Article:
is scheduled to reconvene August 4 for another session of wasting time in
Springfield as Illinois enters its second month of the new fiscal year without
a balanced state budget.
The battle, of course, is between
the reform principles set out by Governor Bruce Rauner versus the support House Speaker
Mike Madigan and his Democrat colleagues receive from the public sector unions
and the plaintiffs’ bar, who don’t like the proposed reforms.
One of the few things that may be
accomplished will be to reject a cost-of-living pay increase for Illinois
legislators. House Bill 576 was approved by the House of Representatives July
28, and is now pending in the Senate.
Tourism is on the rise in
Illinois, as the Department of Commerce and Economic Opportunity’s Office of
Tourism reported 3.5 percent increase in 2014. With the annual Illinois State
Fair just weeks away, this increase in visitors could mean big crowds in
In other news, a
recently-released Department of Corrections’ quarterly report on the state’s
prison population revealed that though still overcrowded, the prison population
is the lowest it has been in almost five years.
Pay hike rejected
After extensive criticism from
Republican lawmakers and Governor Rauner, a two-percent pay hike for
lawmakers that took effect on July 1 was rejected in the House on July 28 by a
vote of 101-1. House Bill 576 will
likely be considered by the Senate when we reconvene on August 4.
Because of the way that state law
is written, legislators are automatically given a cost-of-living
adjustment—essentially a pay increase—each fiscal year. Though lawmakers
rejected these automatic pay increases in past years, the Democrat-controlled
Legislature failed to stop the automatic pay increase from taking effect in
Fiscal Year 2016.
In response, Senate Republican
lawmakers joined together to sponsor Senate Bill 1083, which removed the
cost-of-living adjustment; however, that bill was not called by Democrat
leadership for a vote in the Senate.
Republican legislators joined
Governor Rauner in criticizing the pay hikes, and called for Democrats to take
action on Republican legislation to eliminate the cost-of-living adjustment for
the next fiscal year.
The original salary increase
called for an additional $1,600 for cost-of-living expenses to be added to
legislators’ base salaries. If allowed to go into effect, the automatic pay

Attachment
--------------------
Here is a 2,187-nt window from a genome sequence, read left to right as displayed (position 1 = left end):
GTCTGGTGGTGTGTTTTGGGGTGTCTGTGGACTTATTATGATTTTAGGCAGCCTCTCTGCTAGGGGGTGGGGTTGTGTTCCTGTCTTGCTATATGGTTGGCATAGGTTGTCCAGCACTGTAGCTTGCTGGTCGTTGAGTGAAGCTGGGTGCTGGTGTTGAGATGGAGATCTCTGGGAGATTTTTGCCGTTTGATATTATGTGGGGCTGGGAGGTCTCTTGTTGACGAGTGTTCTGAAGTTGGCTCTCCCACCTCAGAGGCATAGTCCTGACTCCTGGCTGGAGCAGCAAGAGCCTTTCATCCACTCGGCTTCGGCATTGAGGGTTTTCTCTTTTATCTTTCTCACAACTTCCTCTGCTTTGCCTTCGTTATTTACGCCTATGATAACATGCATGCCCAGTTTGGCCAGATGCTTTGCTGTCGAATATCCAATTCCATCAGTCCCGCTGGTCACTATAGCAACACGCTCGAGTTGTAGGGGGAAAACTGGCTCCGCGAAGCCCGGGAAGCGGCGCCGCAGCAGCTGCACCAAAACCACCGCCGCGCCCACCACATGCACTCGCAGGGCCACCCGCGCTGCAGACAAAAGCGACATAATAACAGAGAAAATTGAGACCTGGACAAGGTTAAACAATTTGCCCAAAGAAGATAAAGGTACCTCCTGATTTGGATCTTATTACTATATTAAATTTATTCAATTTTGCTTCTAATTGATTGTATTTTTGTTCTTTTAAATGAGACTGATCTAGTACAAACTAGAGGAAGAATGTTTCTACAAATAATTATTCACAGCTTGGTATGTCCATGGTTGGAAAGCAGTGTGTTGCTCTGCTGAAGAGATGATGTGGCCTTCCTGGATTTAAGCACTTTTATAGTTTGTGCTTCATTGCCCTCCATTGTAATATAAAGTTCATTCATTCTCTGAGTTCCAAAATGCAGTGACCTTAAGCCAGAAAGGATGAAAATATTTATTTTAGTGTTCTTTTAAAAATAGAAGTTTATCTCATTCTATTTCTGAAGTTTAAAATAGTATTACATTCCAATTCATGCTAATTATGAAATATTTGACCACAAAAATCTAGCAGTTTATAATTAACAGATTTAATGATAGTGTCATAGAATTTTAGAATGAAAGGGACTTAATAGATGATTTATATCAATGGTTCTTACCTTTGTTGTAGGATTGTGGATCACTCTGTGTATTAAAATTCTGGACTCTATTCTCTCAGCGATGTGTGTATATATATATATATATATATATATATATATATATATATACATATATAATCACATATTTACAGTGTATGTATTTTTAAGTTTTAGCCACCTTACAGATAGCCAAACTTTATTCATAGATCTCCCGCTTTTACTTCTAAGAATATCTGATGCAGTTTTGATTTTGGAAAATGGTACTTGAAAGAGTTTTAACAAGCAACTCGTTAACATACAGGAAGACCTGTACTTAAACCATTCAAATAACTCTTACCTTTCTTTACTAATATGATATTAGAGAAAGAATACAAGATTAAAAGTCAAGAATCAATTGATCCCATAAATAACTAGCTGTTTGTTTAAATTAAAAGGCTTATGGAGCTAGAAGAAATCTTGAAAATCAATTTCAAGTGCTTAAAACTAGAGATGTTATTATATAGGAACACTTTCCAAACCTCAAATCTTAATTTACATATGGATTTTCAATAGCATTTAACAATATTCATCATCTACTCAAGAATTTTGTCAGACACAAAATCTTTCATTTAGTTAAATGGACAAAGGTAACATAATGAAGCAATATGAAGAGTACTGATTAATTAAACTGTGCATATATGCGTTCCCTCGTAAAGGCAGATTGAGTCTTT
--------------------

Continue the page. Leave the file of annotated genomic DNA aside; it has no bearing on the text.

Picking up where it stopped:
increase would cost the state approximately $283,200 per year.
Illinois sparks tourists’ interest
Illinois continues to welcome
growing tourist numbers and their economic benefits for the fourth straight
year in a row.
According to the Department of
Commerce and Economic Opportunity’s Office of Tourism, Illinois witnessed a 3.5
percent increase in visitors from 2013, hosting approximately 109.4 million
tourists in 2014.
These tourism figures and travel
expenditures have been linked to the generation of more than $36.3 billion for
the state’s economy, a total of $2.7 billion in state and local tax revenues
and the creation of 5,000 new jobs throughout Illinois.
State Fair set for August 13-23
Started originally as a showcase
of Illinois’ agricultural industry, the annual Illinois State Fair has evolved
throughout the years to include a variety of exhibits and activities.
Scheduled to run August 13-23, the
State Fair promises something for everyone to enjoy. From the iconic butter cow
to favorites like the high-dive show and the agriculture tent, the State Fair
has attractions for every taste and interest. For a full list of available
attractions, click here.
The State Fair is also host to a
number of entertainment options such as tractor pulls, horse racing, the
Twilight Parade and well-known performers in the Grandstand, including Sammy
Hagar, Rascal Flatts, The Fray and Austin Mahone. From 7:00 a.m. to midnight,
visitors are welcome to come out and enjoy some good food, fun rides and great
To read more about the daily
schedule and pricing discounts for groups such as veterans, senior citizens and
Family Day, click here.
Prison population lower, but still overcrowded
The Department of Corrections is
reporting its lowest inmate population in almost five years, yet facilities
remain overcrowded and population numbers continue to be a concern as state
resources are stretched.
According to the Department of Corrections’
quarterly report, Illinois’ prisons had 47,483 inmates in custody as of May.
Although a decline in population figures is promising, state prison facilities
are only designed to accommodate 32,000 prisoners.
To combat overcrowded prisons,
Governor Rauner issued an Executive Order in February creating a commission charged
with identifying ways to reform the criminal justice system of Illinois and
reduce the prison population. The commission’s goal is to have the prison
population drop by 25 percent over the next 10 years.
To read the full quarterly
report, visit the Department of Corrections’ Web site by clicking here.
Governor Rauner took action on a
number of bills during the week. A complete list is available on the SenateAction page of the Senate Republican Caucus Web site.